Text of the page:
Court of Appeals of Ohio, Seventh District, Belmont
Appeal from the Court of Common Pleas of Belmont County, Ohio
Case No. 14 CR 259 Affirmed.
Plaintiff-Appellee Attorney Daniel P. Fry Belmont County
Prosecutor Attorney J. Flanagan
Defendant-Appellant Attorney Zachary Zilai
Mary DeGenaro Hon. Cheryl L. Waite Hon. Carol Ann Robb
Defendant-Appellant, Michael C. Lamotte, appeals the trial
court's judgment contending it was error to admit a 911
recording into evidence during his jury trial. As
Lamotte's argument is meritless, the judgment of the
trial court is affirmed.
After receiving a phone call from her father Michael Lamotte,
Catherine Lamotte called 911 and stated that Michael had shot
her mother, Beverly. A Belmont County Sherriffs Deputy
responded to the call. He arrived to the residence and saw a
woman lying on the front porch wrapped in a comforter, stiff,
cold, and unconscious. The body was later identified as
The deputy encountered Lamotte who appeared to be in a
disoriented state and did not want to leave the house.
Lamotte was eventually tackled and taken into custody. After
an investigation it was determined that Beverly suffered
three gunshot wounds: one to the temple, one to the side of
the face, and one to the back right shoulder. Lamotte was
indicted for Aggravated Murder and a firearm specification.
During Lamotte's jury trial the State
called Brian Minder to testify as the custodian of the 911
records. Over the objection of defense counsel, the audio
recording of Catherine stating that her father had shot her
mother Beverly was played for the jury. The recording was
played again during the cross-examination of Catherine.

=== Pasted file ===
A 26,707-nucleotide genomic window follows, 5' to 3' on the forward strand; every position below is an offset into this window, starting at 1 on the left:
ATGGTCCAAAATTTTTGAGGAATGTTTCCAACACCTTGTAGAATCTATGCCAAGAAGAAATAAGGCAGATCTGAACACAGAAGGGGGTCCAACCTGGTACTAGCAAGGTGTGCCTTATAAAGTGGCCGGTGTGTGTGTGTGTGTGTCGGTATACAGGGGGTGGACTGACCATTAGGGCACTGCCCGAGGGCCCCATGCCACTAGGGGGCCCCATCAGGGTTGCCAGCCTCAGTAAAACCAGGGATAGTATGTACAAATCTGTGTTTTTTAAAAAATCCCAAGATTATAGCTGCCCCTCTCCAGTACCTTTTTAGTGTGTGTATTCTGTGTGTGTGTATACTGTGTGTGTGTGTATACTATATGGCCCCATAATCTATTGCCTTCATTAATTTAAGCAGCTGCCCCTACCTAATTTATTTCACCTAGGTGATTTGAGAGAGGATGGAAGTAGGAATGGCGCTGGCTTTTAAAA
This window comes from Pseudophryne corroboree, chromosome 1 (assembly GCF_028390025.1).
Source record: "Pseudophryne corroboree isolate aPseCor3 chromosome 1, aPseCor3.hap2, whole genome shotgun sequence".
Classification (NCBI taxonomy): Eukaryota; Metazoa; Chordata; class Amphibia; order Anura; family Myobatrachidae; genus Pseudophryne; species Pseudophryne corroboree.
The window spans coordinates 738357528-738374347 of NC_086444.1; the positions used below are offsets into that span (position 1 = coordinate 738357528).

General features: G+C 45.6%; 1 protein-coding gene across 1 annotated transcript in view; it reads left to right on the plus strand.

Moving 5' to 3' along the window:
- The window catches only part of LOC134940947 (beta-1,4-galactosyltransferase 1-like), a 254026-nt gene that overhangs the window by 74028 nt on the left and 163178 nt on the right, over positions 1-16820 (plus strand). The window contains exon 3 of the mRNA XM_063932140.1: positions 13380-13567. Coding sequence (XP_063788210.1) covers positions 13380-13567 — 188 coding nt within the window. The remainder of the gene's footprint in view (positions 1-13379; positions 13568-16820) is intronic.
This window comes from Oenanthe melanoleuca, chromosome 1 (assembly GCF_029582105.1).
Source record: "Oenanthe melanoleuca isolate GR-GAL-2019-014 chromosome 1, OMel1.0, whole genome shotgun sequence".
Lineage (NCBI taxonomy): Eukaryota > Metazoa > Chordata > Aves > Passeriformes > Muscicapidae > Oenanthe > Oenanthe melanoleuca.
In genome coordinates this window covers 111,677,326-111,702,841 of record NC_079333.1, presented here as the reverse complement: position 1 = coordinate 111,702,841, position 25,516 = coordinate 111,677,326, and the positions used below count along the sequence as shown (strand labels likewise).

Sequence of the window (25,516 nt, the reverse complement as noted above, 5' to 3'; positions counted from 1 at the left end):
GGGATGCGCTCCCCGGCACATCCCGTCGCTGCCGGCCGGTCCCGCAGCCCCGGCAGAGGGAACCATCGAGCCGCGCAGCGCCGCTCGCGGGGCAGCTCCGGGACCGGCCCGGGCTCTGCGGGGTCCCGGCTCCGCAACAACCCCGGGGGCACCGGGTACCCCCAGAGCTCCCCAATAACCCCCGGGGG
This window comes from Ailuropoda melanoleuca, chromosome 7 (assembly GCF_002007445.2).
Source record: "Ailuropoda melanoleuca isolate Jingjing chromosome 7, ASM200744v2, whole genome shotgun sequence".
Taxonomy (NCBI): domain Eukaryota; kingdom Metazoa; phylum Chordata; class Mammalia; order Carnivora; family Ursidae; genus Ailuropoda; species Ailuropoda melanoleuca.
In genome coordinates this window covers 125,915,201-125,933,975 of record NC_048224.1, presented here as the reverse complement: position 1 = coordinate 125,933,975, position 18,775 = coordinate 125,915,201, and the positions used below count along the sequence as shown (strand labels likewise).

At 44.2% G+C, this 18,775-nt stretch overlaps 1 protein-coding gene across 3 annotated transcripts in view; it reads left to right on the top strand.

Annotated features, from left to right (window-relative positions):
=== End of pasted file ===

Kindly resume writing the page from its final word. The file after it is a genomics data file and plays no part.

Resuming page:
Lamotte was convicted by a jury of murder and a firearm
specification and sentenced to 18 years to life.
In his sole assignment of error, Lamotte asserts:
THE TRIAL COURT COMMITTED ERROR IN ALLOWING THE ADMISSION OF
THE RECORDING OF THE 911 CALL MADE BY THE DAUGHTER OF THE
Lamotte contends that pursuant to Evid.R. 403(A) the
probative value of the recording was substantially outweighed
by the danger of unfair prejudice. The State counters that
the trial court has broad discretion and it did not err
because the 911 recording was substantially more probative
Evid.R. 403 provides for the exclusion of relevant evidence
due to prejudice, confusion, or undue delay. "The
admission of evidence lies within the broad discretion of a
trial court, and a reviewing court should not disturb
evidentiary decisions in the absence of an abuse of
discretion that has created material prejudice."
State v. Lett, 7th Dist. No 08 MA 194,
2009-Ohio-5268, ¶ 12 (internal citations omitted).
"An abuse of discretion means an error in judgment
involving a decision that is unreasonable based upon the
record; that the appellate court ...